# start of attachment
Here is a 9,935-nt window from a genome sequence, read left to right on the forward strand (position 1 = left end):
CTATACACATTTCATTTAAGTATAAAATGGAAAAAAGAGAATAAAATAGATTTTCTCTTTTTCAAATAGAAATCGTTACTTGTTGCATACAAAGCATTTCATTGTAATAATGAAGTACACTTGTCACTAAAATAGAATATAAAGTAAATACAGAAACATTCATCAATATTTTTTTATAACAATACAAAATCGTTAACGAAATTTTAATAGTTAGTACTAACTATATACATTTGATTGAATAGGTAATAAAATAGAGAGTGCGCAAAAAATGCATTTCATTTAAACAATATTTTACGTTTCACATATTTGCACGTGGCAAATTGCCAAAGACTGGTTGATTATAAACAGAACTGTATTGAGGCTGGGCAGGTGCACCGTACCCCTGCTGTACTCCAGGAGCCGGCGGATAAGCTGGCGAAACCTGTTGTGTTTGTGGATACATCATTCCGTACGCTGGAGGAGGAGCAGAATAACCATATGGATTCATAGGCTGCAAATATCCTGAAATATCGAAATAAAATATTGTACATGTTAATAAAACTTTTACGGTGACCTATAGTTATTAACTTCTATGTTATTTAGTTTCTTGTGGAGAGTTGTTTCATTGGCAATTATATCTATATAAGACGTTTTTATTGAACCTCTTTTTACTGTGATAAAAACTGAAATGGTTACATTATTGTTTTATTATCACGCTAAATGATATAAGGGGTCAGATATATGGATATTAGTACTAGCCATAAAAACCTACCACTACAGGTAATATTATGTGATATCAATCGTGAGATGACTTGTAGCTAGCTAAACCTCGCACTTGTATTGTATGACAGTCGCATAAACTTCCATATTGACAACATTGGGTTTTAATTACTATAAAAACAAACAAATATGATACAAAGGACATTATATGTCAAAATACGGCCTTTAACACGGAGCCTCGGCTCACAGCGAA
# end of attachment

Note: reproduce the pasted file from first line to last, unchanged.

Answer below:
Here is a 9,935-nt window from a genome sequence, read left to right on the forward strand (position 1 = left end):
CTATACACATTTCATTTAAGTATAAAATGGAAAAAAGAGAATAAAATAGATTTTCTCTTTTTCAAATAGAAATCGTTACTTGTTGCATACAAAGCATTTCATTGTAATAATGAAGTACACTTGTCACTAAAATAGAATATAAAGTAAATACAGAAACATTCATCAATATTTTTTTATAACAATACAAAATCGTTAACGAAATTTTAATAGTTAGTACTAACTATATACATTTGATTGAATAGGTAATAAAATAGAGAGTGCGCAAAAAATGCATTTCATTTAAACAATATTTTACGTTTCACATATTTGCACGTGGCAAATTGCCAAAGACTGGTTGATTATAAACAGAACTGTATTGAGGCTGGGCAGGTGCACCGTACCCCTGCTGTACTCCAGGAGCCGGCGGATAAGCTGGCGAAACCTGTTGTGTTTGTGGATACATCATTCCGTACGCTGGAGGAGGAGCAGAATAACCATATGGATTCATAGGCTGCAAATATCCTGAAATATCGAAATAAAATATTGTACATGTTAATAAAACTTTTACGGTGACCTATAGTTATTAACTTCTATGTTATTTAGTTTCTTGTGGAGAGTTGTTTCATTGGCAATTATATCTATATAAGACGTTTTTATTGAACCTCTTTTTACTGTGATAAAAACTGAAATGGTTACATTATTGTTTTATTATCACGCTAAATGATATAAGGGGTCAGATATATGGATATTAGTACTAGCCATAAAAACCTACCACTACAGGTAATATTATGTGATATCAATCGTGAGATGACTTGTAGCTAGCTAAACCTCGCACTTGTATTGTATGACAGTCGCATAAACTTCCATATTGACAACATTGGGTTTTAATTACTATAAAAACAAACAAATATGATACAAAGGACATTATATGTCAAAATACGGCCTTTAACACGGAGCCTCGGCTCACAGCGAA